Many countries have increased the share of renewable energy sources in energy production. The most reliable way to solve the climate crisis is possible by ending fossil fuel consumption and developing and integrating alternative energy sources. In addition, it is undeniable that the success of countries in the diffusion of renewable energy sources depends on a comprehensive renewable energy policy developed in a stable and planned manner. In this sense, governments must develop more comprehensive and efficient energy policies and implement the policies they have devotedly produced and put into practice.
First, tax reductions for those who produce and consume modern and reliable energy systems as part of the fiscal resource policy tool are indispensable since they accelerate the integration of renewable energy. Additionally, phasing out subsidies for fossil fuels in favor of renewable energy sources can be one of the processes that will facilitate and accelerate the integration of renewable energy. Regulatory policies that will facilitate the renewable energy generation of incentive mechanisms and the widespread use of clean and modern energy systems are crucial. The fact that electric vehicle sales have reached 54 percent in Norway and that the gasoline-powered vehicle era is now easily predicted to end by 2025 proves that Norway's wide range of incentives since 2011 has successfully passed the integration process of renewable energy. To clarify, the exemption of Norwegian citizens from value-added tax when purchasing electric cars and the special purchase tax provided make middle-class electric vehicles cheaper than petrol vehicles. Even though Norway is one of the largest oil producers in Europe and produces 1.82 million barrels of crude oil daily, 54 percent of the cars sold in Norway are related to electric vehicles.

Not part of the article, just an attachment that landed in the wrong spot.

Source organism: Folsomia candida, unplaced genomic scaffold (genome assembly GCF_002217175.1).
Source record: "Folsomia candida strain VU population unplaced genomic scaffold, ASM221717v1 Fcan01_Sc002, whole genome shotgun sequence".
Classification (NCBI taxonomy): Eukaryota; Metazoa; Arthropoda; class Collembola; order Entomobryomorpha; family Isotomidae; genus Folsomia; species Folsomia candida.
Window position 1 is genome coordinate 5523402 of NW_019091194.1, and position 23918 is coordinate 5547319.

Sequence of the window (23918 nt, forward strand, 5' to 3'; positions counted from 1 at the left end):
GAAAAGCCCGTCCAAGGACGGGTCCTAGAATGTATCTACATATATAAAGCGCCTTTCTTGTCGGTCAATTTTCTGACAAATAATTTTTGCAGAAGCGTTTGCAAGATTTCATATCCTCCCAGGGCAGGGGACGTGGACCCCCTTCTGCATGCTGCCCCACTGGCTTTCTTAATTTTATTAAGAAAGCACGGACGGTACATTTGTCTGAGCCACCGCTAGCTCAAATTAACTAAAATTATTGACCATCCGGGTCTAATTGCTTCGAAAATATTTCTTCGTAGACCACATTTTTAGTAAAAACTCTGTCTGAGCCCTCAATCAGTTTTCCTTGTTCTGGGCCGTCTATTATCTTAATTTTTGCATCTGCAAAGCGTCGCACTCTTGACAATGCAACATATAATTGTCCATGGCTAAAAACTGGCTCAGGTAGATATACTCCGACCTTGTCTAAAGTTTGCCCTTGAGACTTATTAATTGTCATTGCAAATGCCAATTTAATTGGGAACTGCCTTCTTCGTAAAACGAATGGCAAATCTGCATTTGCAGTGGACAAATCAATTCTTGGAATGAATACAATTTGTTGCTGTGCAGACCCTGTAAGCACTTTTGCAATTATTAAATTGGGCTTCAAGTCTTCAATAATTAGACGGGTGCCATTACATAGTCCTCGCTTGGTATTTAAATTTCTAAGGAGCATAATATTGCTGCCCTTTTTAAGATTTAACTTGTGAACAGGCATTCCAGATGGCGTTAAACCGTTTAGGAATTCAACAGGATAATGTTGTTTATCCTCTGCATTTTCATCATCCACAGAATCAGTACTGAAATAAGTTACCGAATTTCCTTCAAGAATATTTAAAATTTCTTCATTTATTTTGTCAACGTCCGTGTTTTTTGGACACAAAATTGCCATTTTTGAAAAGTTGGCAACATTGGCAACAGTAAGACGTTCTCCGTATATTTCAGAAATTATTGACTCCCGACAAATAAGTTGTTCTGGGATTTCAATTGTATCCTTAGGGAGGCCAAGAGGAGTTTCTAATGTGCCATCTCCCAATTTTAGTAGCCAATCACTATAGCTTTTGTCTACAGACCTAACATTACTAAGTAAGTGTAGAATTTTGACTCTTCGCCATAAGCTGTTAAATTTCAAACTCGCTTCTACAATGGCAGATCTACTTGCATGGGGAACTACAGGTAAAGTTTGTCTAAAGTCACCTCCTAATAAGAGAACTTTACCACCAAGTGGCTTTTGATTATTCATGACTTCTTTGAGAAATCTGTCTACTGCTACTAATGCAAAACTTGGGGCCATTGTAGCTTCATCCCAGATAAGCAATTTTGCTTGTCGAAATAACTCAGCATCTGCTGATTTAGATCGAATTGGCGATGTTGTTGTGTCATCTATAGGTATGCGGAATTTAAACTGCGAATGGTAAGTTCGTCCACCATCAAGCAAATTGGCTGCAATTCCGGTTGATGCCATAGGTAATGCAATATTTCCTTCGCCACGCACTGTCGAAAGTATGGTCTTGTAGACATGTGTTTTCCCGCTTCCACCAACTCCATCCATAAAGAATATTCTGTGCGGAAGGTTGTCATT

Moreover, the tax exemption and premium support provided to businesspeople or companies that invest in solar and wind energy will increase the incentive for investments in renewable energy. With the increase in investment, the orientation towards alternative energy types will increase positively. President of the Republic of Turkey Erdogan announced that value-added tax and customs duty exemption would be applied to wind and solar energy investments and encourage investors to invest in renewable energy.
According to Erdogan, both local and international investments can be made comfortably in the country thanks to the tax exemption and the support of the employer's share in the insurance premium for six years and the customs duty. Thus, domestic and foreign private companies will mobilize resources for investments in this sector. According to the Association of Solar Energy Industrialists and Industry, there would be no investors in Turkey who did not produce their electricity thanks to these incentives. Zeroing taxes and 18 percent cheaper costs would attract more private companies to the renewable energy sector through those incentives.